But of course, if feminists were to start saying, "Rape on campus is a serious crime! 0.3% of women will be sexually assaulted while in college!" - how much press would that get, how much funding, and how much blame would men receive for being such heinous creatures?

  • mogden

    The statistics include women who had sex while under the influence of alcohol, so that number is both absurdly misleading and wildly understated.

  • HCE

    curious about the math. 12,000 rapes over a four year period would represent 60,000 women that go through the school in that period. where do you go to school? I wish I went there. maybe not, I wouldn't get much studying done.

    While I tend to agree that the 1 in 5 seems high with the crime stats available, you must consider the unreported (at least unreported to police/school) assaults. Either by self blaming, fear, denial, etc. many incidents go unreported. additionally, unless a formal prosecution goes forward, do the universities have a vested interest in compiling/reporting suspected or not prosecuted (either by university kanagroo court or real court matters not) assaults? Would daddy drop off his little girl at school X that reports 900 suspected assaults a year? So while I believe that 1 in 5 highly suspect, I certainly wouldn't proclaim that since only (insert your number here) cases were convicted in court, therefore only that many women were assaulted...is equally suspect as well.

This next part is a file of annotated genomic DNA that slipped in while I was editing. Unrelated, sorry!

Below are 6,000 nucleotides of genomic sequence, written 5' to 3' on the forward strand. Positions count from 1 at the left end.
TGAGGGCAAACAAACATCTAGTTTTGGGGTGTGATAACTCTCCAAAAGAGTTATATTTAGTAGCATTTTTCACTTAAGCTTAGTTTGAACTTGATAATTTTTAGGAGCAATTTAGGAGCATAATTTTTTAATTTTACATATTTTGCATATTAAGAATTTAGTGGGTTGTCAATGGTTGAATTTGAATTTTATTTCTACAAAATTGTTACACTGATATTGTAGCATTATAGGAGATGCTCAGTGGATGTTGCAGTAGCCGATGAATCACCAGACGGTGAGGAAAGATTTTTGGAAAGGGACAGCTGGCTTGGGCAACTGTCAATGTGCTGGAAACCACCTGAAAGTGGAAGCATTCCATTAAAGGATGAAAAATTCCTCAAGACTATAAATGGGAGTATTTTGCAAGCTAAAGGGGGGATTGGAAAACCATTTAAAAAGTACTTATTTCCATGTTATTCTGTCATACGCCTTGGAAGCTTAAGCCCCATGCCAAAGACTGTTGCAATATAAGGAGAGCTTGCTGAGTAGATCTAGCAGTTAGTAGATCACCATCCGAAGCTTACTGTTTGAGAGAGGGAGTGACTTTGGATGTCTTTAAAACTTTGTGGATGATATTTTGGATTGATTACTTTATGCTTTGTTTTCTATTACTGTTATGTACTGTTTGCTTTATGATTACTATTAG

• Shane

    These are the same people that think that "the pill" should not be made OTC.

  • Another_Brian

    They get around this by saying "sexual assault" which is more than just rape. Depending on who you're talking to, looking at someone in a way that makes them uncomfortable is considered sexual assault.

  • Joe

    I know! If feminists really cared about women they’d tell
    the dumb sluts that if they had any self respect they’d stay indoors unless
    accompanied by a male chaperone. Obviously they also shouldn’t wear provocative
    clothing or drink. Having beer while wearing tight clothing is clearly
    consenting to sex. It’s really kind of silly to try and focus the conversation
    around men only having sex with women who really want to have sex with them.

  • http://itsaboutliberty.com/index.php MNHawk

    I knew there was an ulterior motive when Democrat women gave Bill Clinton a pass, from everything to unwanted groping up to and including credible rape accusations.

  • Rick C

    Of course--if it were, insurance companies would stop paying for it, and the Sandra Flukes of the world wouldn't get it for "free."

  • mesocyclone

    Of course they have an ulterior motive. Progressives live their lives seeking causes that they can get angry about. It defines their self worth. Feminist progressives are among the worst in that regard. Add to that their fundamental ideology that the government is responsible for all ills and should solve all problems, and you get the current insanity.